The social conditions that lead to health disparities, including location, education and economic stability, were discussed at the Southern Louisiana Community Health Summit on Friday.
The event was held at the Acadiana Arts Center and organized by the non-profit group Beacon Community Connections.
About 33% of Louisiana households are economically faced with the challenge of paying for items in a rudimentary “survival” budget that does not include disposable infant diapers, said Sarah Berthelot, president and CEO of the Louisiana Association of United Ways.
These are not households that are below the federal poverty line, but just above it, people who “have limited assets, limited income and employment,” or Alice.
United Way Louisiana calculates the cost of items or services needed to survive today, including housing, child care, food, transportation, health care, technology like smartphones, miscellaneous and taxes. Fifty-one percent of Louisiana households, including those living below the poverty line, do not meet the survival budget. Eighteen percent are below the poverty line, while 33%, around 576,000 families are above the poverty line but in the Alice category, she said.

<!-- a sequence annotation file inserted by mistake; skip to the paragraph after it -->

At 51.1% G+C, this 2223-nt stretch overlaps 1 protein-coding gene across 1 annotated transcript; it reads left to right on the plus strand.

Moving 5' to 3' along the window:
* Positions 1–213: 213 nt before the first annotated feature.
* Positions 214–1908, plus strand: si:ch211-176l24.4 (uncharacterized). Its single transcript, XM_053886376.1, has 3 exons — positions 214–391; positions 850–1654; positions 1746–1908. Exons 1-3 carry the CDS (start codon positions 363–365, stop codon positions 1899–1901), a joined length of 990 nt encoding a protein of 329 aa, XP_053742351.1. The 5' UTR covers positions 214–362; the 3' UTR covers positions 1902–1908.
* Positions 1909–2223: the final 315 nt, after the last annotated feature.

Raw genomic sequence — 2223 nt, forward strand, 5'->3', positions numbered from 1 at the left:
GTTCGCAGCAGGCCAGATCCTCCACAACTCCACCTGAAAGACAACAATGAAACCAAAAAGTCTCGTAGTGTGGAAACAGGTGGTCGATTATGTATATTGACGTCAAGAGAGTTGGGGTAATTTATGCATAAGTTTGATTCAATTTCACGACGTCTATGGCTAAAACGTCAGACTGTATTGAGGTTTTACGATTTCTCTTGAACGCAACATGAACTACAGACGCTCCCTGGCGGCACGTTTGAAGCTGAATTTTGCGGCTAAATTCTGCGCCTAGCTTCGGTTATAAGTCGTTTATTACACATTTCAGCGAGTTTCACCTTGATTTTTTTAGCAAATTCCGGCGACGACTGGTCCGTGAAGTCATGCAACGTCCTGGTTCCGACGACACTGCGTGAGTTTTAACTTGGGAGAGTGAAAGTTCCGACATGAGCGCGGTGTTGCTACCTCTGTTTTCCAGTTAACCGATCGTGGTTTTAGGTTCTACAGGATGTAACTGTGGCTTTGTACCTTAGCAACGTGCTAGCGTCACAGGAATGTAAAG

Alice’s families are struggling to cover all the costs of the survival budget, Berthelot said, compromising on something like the quality of child care in order to feed their families. They don’t have the luxury of a ânest eggâ for emergencies and are one step away from the disaster, she said.
Louisiana’s employment rate is low and its poverty rate is stable, Berthelot said, but the number of families in the Alice category is increasing in part because Louisiana’s job growth has been faster among low-wage jobs, leaving families employed but struggling.
Louisiana ‘Work Poor’ Households Rise as Low-Wage Jobs Expand
The current report is based on data from 2018, before the devastating hurricanes in 2020 and 2021 and before the COVID-19 pandemic. Data from 2018, Berthelot said, predicted that about 12% of Louisiana’s households were on the verge of falling below the poverty line.
The State of Louisiana has launched a pilot Unite Louisiana platform for health and social service providers to better meet the needs of residents, especially those in the Alice category or below the poverty line, has said Terri Ricks, assistant secretary of the Louisiana Department of Children and Children. Family services.
The closed-loop referral system allows a provider who recognizes a client’s needs to connect them with others who can meet those needs. For example, if an agency helps a resident with DSNAP benefits but learns that the person has housing needs, they can use the platform to find housing assistance. It also makes it easy for the provider to track the client to see if they received the help they needed, she said.
“No agency has the answer,” said Bently Senegal, director of community services at the Notre-Dame de Lourdes Regional Medical Center. “But together we can get the job done.”